Jeffrey Gundlach trolls Treasury’s Mnuchin about wage inflation in tweetstorm

Treasury Secretary Steven Mnuchin must be dreaming.

So says DoubleLine Capital’s chief executive Jeffrey Gundlach, who took to Twitter with a retort to Mnuchin over a Bloomberg interview given Thursday that attempted to cool investor worries about inflationary pressures.

In the interview, Mnuchin maintained that economic policies of President Donald Trump and his administration could successfully lift the wages of the American worker without triggering overall higher inflation.

Gundlach fired off a comeback tweet.

‘Mnuchin: policies will raise wages w/out inflation. Yeah, sure. And we are going to expand the Buffalo Art Museum without making it bigger.’

— —Jeffrey Gundlach

A jump in average hourly earnings earlier this month has been widely blamed for a subsequent meltdown for stock markets, and inflation worries have been simmering ever since, even as stocks clawed back.

In a follow-up tweet, Gundlach went on to say that if “by miracle” wages can rise without inflation, that will be negative for corporate profits. It will be negative for bond yields and price-to-earning ratios, he said.

The yield on the 10-year Treasury note
broke out to a four-year high when the wage data hit Feb. 2 and has been darting back and forth near those highs since. It reached a fresh four-year high on Wednesday this week after minutes from the Federal Reserve’s January meeting suggested rates could rise faster than expected.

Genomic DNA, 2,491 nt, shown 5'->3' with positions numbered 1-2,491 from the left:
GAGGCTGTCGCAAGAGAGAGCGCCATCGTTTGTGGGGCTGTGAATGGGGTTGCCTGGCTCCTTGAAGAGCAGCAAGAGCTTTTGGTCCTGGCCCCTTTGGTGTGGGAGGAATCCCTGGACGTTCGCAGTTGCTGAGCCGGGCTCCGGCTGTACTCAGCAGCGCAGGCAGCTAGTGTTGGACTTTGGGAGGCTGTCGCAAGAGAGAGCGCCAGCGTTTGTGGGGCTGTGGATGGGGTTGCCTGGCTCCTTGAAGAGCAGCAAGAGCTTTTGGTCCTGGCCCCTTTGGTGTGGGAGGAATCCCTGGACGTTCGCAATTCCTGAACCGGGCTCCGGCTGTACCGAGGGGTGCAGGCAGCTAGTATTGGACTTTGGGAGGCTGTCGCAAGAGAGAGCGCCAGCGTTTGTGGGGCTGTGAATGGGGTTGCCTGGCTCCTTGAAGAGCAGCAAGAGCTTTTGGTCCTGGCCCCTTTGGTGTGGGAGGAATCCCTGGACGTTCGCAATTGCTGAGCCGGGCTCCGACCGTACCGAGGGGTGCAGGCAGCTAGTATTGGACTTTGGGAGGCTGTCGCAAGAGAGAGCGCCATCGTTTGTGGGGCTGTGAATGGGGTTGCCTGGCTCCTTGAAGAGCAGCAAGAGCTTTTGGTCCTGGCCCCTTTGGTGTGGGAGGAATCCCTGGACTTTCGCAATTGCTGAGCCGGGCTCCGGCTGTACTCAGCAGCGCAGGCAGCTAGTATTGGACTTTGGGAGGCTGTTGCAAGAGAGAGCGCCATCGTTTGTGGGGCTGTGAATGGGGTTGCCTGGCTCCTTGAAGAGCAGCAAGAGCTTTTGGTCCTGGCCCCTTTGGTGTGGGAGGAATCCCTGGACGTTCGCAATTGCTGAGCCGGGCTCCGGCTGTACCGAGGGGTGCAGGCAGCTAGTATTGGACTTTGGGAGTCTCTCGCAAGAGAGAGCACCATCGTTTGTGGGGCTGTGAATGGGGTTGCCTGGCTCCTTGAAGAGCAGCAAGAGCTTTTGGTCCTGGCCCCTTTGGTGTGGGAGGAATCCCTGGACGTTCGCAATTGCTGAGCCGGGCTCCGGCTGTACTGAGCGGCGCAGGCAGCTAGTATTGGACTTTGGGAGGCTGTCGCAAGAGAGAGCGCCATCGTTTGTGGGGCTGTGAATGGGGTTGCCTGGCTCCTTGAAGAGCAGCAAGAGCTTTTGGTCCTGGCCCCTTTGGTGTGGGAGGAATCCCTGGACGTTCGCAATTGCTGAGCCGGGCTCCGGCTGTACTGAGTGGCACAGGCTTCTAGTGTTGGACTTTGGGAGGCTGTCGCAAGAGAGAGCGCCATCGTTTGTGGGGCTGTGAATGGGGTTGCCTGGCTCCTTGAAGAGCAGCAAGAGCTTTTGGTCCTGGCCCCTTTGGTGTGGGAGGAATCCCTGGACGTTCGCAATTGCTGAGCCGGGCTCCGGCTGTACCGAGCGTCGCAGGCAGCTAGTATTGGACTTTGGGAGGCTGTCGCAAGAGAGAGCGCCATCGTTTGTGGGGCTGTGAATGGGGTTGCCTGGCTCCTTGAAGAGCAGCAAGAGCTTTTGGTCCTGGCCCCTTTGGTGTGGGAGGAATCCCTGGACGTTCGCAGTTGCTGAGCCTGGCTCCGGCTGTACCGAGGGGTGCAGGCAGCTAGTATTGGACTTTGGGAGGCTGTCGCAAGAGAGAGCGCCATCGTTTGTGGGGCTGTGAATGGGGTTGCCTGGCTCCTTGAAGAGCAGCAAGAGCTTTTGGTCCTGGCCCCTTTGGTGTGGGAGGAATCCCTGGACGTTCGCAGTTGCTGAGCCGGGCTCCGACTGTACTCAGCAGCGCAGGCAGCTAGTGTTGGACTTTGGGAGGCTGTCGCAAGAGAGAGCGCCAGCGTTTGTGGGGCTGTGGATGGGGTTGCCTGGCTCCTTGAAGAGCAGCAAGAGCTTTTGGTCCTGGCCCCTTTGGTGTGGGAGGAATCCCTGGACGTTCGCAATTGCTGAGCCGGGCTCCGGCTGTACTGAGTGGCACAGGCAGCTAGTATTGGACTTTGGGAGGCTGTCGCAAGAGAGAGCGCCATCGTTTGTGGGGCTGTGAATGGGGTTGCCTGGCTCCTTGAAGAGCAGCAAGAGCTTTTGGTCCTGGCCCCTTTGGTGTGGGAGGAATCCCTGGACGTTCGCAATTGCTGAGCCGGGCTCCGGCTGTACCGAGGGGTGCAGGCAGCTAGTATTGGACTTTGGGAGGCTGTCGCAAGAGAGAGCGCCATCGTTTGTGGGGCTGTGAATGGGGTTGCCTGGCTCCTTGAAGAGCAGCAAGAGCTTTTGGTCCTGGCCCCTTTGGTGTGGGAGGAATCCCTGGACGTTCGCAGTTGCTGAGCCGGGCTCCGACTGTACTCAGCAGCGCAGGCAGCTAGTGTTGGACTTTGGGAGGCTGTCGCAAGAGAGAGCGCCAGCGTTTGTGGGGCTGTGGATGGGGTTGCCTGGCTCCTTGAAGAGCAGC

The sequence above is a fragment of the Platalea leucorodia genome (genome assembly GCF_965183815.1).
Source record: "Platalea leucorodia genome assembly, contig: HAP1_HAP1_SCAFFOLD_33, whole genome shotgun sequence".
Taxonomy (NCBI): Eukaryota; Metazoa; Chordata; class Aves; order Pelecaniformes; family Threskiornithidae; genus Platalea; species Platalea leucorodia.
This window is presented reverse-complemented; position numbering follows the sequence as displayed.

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Stocks have been rallying since Trump’s election on hopes the growth-friendly policies and tax breaks from the administration will stimulate the economy. However, some analysts have raised concerns that higher wage pressure will cut into corporate profits this year.

Stock markets cheered Thursday as jobless claims came in at a 45-year low, and the unemployment rate remains at a 17-year low of 4.1%. Hence, companies may have to offer better pay to lure new employees.

In another tweet, Gundlach passed comment on how the so-called fear index, otherwise known as the CBOE Volatility Index
 , still can’t get back to the lows seen when the “nutty ‘melt-up’ narrative” was dominating stocks. He put the volatility blame squarely on rising interest rates.

Gundlach has been making bearish calls on the stock market for the past year. In January, he predicted that the market’s nine-year winning streak will come to an end this year.

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